To make this review simple, I’ve broken it down into pros and cons of the Van Cortlandt shorts. If you scroll down you’ll see a video review as well!
I was lucky enough to win this cap and I'm so glad I did!
I own a number of trucker, baseball, running caps, and running visors that I wear on a regular basis - and this one is the most comfortable one I own!
5-panel Trucker styling
Eventure woven shell
Eventure terry sweatband wrapped in Eventure knit
Eventure stretch sandwich mesh back
Snap back closure with ponytail opening
Front panel perfect for custom logo application
One size fits most (and it fits my huge head better than most!)
There was recently a question on the Runner’s World forums about a calf strain and if it could be due to the runner only wearing one pair of shoes. I thought it interesting, so wanted to share the question and my answer below.
“I’ve been dealing with an overuse calf injury for 6 months now. I don’t want to blame the problem on my shoes, but could switching shoe models help alleviate an overuse problem?”
Certainly. Different shoes, different terrains, different paces, they all spread out the mechanical stress and force locations to different parts of the body in different ways. This allows all those areas of the body to experience less overall stress and to easily recover.
Think of a runner that does the same exact speed at the same exact incline for the same exact difference on a treadmill every day in the same shoes. They’re placing the exact same stresses in the exact same locations every day, not giving those areas time to recover. It would be like doing the bench presses every time, other muscle groups would never get any stimulation to strengthen and the pecs would never get any off time to strengthen, thus weakening and likely becoming injured. New shoes could change your running form slightly, which could place the stress at a new location of the calf and give that injured area a rest. Compression sleeves could potentially do the same.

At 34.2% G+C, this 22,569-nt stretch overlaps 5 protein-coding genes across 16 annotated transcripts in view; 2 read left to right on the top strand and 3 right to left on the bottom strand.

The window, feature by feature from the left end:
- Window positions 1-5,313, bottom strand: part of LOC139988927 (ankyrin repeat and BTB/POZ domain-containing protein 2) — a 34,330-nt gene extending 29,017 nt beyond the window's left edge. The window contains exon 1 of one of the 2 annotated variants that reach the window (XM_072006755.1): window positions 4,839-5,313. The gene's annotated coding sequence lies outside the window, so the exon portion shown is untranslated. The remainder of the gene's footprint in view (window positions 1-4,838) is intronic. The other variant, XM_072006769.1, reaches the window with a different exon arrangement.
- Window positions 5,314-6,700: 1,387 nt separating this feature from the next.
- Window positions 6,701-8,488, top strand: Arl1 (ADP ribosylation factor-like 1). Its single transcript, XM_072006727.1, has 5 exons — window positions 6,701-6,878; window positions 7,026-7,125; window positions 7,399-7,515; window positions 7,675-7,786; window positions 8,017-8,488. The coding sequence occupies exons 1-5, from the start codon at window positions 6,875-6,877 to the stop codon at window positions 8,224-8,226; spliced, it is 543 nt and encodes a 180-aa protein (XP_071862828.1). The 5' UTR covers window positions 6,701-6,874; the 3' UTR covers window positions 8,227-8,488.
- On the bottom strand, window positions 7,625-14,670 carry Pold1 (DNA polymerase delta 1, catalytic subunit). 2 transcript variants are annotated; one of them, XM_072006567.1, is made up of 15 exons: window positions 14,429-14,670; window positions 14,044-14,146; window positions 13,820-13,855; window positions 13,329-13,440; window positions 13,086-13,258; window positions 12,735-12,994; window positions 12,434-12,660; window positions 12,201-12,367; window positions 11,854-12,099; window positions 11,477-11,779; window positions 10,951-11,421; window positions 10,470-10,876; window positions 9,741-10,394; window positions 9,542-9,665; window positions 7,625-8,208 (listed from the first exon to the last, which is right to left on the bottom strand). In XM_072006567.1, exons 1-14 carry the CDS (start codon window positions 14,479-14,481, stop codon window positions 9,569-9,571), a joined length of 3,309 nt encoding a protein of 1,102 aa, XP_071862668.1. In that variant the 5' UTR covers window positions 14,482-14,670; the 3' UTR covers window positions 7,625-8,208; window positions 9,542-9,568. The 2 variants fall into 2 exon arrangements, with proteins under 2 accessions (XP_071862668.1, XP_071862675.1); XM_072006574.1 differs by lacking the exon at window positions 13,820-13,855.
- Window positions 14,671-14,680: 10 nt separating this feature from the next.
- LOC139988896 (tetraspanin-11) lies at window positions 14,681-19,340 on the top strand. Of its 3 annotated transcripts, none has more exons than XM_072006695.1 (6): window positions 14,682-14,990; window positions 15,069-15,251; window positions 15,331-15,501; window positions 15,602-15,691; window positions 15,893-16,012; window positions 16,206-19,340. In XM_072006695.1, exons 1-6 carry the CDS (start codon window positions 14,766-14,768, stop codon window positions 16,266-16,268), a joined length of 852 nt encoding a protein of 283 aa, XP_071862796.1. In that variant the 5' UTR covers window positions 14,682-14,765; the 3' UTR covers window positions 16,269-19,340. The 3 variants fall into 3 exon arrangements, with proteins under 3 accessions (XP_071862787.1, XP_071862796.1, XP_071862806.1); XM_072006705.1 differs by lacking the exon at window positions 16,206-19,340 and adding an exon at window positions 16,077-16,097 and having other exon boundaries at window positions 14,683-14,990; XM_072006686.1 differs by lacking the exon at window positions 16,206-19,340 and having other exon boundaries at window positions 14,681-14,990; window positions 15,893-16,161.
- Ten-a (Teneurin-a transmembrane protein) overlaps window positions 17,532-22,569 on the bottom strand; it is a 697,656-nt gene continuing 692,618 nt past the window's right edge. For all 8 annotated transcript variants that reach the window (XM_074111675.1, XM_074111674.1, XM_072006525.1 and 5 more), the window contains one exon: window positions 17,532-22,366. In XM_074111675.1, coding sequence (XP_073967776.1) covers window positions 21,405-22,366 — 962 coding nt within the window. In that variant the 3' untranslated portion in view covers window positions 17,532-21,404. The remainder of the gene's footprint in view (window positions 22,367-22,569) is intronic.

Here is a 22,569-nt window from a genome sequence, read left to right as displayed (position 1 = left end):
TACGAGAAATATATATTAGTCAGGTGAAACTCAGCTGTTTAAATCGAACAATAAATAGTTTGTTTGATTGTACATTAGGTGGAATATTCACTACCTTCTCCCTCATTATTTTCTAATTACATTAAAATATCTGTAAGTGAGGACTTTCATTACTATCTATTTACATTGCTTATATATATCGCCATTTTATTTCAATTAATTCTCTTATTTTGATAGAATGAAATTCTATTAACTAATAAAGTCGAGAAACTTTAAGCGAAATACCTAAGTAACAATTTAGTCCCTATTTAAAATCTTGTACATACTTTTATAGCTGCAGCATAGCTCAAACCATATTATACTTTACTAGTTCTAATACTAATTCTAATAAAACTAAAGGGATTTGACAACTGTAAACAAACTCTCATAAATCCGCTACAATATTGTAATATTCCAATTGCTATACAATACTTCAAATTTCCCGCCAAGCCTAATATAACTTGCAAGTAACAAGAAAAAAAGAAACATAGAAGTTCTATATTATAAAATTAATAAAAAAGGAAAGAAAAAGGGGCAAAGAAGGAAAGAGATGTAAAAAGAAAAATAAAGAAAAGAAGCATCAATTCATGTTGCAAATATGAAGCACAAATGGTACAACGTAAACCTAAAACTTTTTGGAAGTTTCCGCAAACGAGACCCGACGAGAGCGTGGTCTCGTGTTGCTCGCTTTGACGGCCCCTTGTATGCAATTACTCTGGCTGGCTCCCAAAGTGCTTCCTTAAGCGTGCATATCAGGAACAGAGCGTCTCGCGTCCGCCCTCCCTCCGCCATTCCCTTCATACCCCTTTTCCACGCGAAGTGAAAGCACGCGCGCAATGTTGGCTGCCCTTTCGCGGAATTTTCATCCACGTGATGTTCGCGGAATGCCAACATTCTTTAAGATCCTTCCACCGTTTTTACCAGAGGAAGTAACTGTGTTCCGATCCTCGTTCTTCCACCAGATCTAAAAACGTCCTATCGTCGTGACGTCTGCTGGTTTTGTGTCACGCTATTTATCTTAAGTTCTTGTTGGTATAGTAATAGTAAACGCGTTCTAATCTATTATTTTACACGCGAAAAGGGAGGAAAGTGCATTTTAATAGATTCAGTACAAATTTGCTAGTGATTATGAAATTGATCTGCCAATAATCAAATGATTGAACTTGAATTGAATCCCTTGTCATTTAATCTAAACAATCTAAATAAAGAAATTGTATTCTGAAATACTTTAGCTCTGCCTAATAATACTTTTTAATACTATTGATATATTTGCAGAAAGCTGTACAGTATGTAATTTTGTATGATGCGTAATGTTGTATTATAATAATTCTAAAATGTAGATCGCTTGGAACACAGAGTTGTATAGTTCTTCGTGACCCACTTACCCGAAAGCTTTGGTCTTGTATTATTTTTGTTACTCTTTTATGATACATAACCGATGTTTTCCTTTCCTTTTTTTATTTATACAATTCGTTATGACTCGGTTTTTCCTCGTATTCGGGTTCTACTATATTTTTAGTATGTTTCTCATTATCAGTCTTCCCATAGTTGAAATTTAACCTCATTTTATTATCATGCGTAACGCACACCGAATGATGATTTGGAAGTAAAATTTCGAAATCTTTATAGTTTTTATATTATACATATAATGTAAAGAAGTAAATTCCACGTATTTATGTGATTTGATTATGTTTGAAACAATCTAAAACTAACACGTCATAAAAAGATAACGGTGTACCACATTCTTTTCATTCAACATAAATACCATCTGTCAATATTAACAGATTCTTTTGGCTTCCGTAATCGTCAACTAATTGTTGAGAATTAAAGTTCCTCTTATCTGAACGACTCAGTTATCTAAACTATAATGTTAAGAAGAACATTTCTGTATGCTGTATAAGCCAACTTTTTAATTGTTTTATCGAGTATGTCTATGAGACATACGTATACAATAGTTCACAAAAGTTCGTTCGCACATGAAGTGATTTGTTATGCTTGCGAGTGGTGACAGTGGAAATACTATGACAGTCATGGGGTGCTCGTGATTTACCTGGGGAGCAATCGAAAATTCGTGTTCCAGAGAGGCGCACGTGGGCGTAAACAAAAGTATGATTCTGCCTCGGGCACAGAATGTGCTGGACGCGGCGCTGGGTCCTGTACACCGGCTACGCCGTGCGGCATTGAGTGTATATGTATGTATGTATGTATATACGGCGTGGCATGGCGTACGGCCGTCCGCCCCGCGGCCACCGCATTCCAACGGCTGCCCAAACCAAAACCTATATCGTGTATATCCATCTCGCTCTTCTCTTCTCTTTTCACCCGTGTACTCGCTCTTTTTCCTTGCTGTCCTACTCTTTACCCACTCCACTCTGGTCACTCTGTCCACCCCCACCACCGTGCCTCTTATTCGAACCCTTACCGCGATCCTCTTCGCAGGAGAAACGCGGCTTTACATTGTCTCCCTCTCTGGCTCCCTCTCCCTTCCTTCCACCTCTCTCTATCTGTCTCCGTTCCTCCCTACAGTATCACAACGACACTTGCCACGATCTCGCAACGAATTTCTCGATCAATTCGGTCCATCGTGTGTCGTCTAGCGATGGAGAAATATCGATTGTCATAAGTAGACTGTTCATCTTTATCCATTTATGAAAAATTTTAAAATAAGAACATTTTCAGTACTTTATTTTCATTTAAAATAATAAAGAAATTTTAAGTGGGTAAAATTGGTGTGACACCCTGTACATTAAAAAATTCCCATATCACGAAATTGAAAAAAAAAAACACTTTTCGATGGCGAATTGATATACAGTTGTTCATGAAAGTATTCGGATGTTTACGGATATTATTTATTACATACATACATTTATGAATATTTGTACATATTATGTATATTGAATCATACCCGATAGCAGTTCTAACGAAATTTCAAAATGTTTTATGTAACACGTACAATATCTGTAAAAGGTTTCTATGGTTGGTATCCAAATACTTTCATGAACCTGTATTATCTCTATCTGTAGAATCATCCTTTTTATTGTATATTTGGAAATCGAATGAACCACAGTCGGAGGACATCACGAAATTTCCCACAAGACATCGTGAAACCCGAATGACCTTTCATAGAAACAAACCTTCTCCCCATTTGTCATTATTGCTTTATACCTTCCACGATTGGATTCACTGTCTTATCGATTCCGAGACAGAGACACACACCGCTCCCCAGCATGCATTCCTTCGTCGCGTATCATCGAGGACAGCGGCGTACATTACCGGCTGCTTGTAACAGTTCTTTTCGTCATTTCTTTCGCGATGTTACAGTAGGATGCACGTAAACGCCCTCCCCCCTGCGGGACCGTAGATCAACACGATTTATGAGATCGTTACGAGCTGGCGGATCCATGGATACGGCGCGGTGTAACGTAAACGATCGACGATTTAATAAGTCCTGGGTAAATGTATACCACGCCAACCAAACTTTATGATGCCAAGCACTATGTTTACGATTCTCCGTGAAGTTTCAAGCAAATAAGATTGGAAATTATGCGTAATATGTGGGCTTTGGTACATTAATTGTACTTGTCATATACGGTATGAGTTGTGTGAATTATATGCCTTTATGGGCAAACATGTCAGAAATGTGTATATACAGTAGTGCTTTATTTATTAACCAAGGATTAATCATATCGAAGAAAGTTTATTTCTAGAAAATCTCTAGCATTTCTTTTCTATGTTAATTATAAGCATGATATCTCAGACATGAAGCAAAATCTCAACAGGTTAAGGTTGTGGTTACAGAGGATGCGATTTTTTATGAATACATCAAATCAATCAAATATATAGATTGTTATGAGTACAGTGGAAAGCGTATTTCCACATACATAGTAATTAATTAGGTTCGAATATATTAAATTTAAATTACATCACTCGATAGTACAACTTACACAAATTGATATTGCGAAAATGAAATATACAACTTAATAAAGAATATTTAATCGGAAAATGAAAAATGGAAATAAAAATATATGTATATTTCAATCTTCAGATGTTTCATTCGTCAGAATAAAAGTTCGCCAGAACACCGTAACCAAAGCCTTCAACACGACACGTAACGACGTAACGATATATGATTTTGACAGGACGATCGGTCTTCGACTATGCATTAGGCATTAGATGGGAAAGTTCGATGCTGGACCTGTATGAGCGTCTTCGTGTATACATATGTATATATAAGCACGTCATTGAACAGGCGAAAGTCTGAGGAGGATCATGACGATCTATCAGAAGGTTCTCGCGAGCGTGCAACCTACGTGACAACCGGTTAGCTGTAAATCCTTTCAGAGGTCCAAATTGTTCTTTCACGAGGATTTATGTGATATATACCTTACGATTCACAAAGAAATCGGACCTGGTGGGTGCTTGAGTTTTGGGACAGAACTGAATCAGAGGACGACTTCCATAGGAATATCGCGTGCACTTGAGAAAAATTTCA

That all being said, there’s still no reason to blame the shoes, it’s not their fault. You just may have made a slight error in not giving your body enough variability.
Potentially it could not have to do with a lack of variation at all. I recently dealt with a calf issue due due to tight hamstrings as a result of a weekend of lots of climbing and descending after living in the plains for two years. I spent a few weeks with reduced volume and no intensity, and now I’m A-OK . Of course, you could look at that as a lack of variation issue as well, because I was lacking variation in the plains which meant the mountains were too big of a stimulus (classic too much too soon). But I look at it as me being unmindful and overzealous on the vertical for a weekend.
I also feel that such variation can help a runner put more distance in individual shoes before they are required to retire a pair. As I said in Men's Journal, I typically run through my shoes for 800-1500 miles until they fall apart or I wear through the bottom. I believe different shoes, speeds, terrain, etc all change up how the feel and legs are loaded so you do not overload a certain area of the body. It works for preventing running injuries and I believe it works for shoe durability.